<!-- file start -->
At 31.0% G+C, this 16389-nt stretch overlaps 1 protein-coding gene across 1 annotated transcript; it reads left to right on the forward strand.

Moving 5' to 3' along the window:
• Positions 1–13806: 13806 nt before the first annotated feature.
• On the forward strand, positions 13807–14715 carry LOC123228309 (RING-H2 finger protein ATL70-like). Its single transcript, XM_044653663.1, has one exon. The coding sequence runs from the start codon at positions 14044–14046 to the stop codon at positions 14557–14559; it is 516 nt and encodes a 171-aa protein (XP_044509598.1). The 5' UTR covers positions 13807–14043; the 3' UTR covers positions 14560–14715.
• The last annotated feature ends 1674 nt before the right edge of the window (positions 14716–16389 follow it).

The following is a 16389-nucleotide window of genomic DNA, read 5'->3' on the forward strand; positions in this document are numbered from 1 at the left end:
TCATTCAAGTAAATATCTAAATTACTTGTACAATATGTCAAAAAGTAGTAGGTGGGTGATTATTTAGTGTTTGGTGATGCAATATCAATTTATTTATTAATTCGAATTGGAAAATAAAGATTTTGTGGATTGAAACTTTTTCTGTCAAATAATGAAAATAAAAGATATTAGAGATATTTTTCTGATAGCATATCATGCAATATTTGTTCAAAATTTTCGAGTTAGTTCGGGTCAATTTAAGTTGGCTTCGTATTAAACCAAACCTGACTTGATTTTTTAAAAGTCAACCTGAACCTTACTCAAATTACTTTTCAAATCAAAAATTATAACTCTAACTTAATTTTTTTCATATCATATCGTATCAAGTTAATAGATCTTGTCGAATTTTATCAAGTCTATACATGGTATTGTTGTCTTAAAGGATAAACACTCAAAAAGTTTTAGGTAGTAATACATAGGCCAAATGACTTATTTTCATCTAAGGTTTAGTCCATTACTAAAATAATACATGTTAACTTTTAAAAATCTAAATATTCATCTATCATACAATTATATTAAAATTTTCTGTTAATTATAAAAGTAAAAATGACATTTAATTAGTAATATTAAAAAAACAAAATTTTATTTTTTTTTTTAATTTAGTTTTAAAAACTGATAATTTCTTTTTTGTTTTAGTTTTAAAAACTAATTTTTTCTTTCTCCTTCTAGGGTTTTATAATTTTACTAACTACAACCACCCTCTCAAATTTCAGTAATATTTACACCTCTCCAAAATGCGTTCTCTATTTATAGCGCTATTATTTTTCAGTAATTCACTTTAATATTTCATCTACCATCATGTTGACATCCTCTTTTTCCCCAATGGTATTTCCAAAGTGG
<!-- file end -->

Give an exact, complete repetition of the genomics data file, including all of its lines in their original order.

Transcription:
At 31.0% G+C, this 16389-nt stretch overlaps 1 protein-coding gene across 1 annotated transcript; it reads left to right on the forward strand.

Moving 5' to 3' along the window:
• Positions 1–13806: 13806 nt before the first annotated feature.
• On the forward strand, positions 13807–14715 carry LOC123228309 (RING-H2 finger protein ATL70-like). Its single transcript, XM_044653663.1, has one exon. The coding sequence runs from the start codon at positions 14044–14046 to the stop codon at positions 14557–14559; it is 516 nt and encodes a 171-aa protein (XP_044509598.1). The 5' UTR covers positions 13807–14043; the 3' UTR covers positions 14560–14715.
• The last annotated feature ends 1674 nt before the right edge of the window (positions 14716–16389 follow it).

The following is a 16389-nucleotide window of genomic DNA, read 5'->3' on the forward strand; positions in this document are numbered from 1 at the left end:
TCATTCAAGTAAATATCTAAATTACTTGTACAATATGTCAAAAAGTAGTAGGTGGGTGATTATTTAGTGTTTGGTGATGCAATATCAATTTATTTATTAATTCGAATTGGAAAATAAAGATTTTGTGGATTGAAACTTTTTCTGTCAAATAATGAAAATAAAAGATATTAGAGATATTTTTCTGATAGCATATCATGCAATATTTGTTCAAAATTTTCGAGTTAGTTCGGGTCAATTTAAGTTGGCTTCGTATTAAACCAAACCTGACTTGATTTTTTAAAAGTCAACCTGAACCTTACTCAAATTACTTTTCAAATCAAAAATTATAACTCTAACTTAATTTTTTTCATATCATATCGTATCAAGTTAATAGATCTTGTCGAATTTTATCAAGTCTATACATGGTATTGTTGTCTTAAAGGATAAACACTCAAAAAGTTTTAGGTAGTAATACATAGGCCAAATGACTTATTTTCATCTAAGGTTTAGTCCATTACTAAAATAATACATGTTAACTTTTAAAAATCTAAATATTCATCTATCATACAATTATATTAAAATTTTCTGTTAATTATAAAAGTAAAAATGACATTTAATTAGTAATATTAAAAAAACAAAATTTTATTTTTTTTTTTAATTTAGTTTTAAAAACTGATAATTTCTTTTTTGTTTTAGTTTTAAAAACTAATTTTTTCTTTCTCCTTCTAGGGTTTTATAATTTTACTAACTACAACCACCCTCTCAAATTTCAGTAATATTTACACCTCTCCAAAATGCGTTCTCTATTTATAGCGCTATTATTTTTCAGTAATTCACTTTAATATTTCATCTACCATCATGTTGACATCCTCTTTTTCCCCAATGGTATTTCCAAAGTGG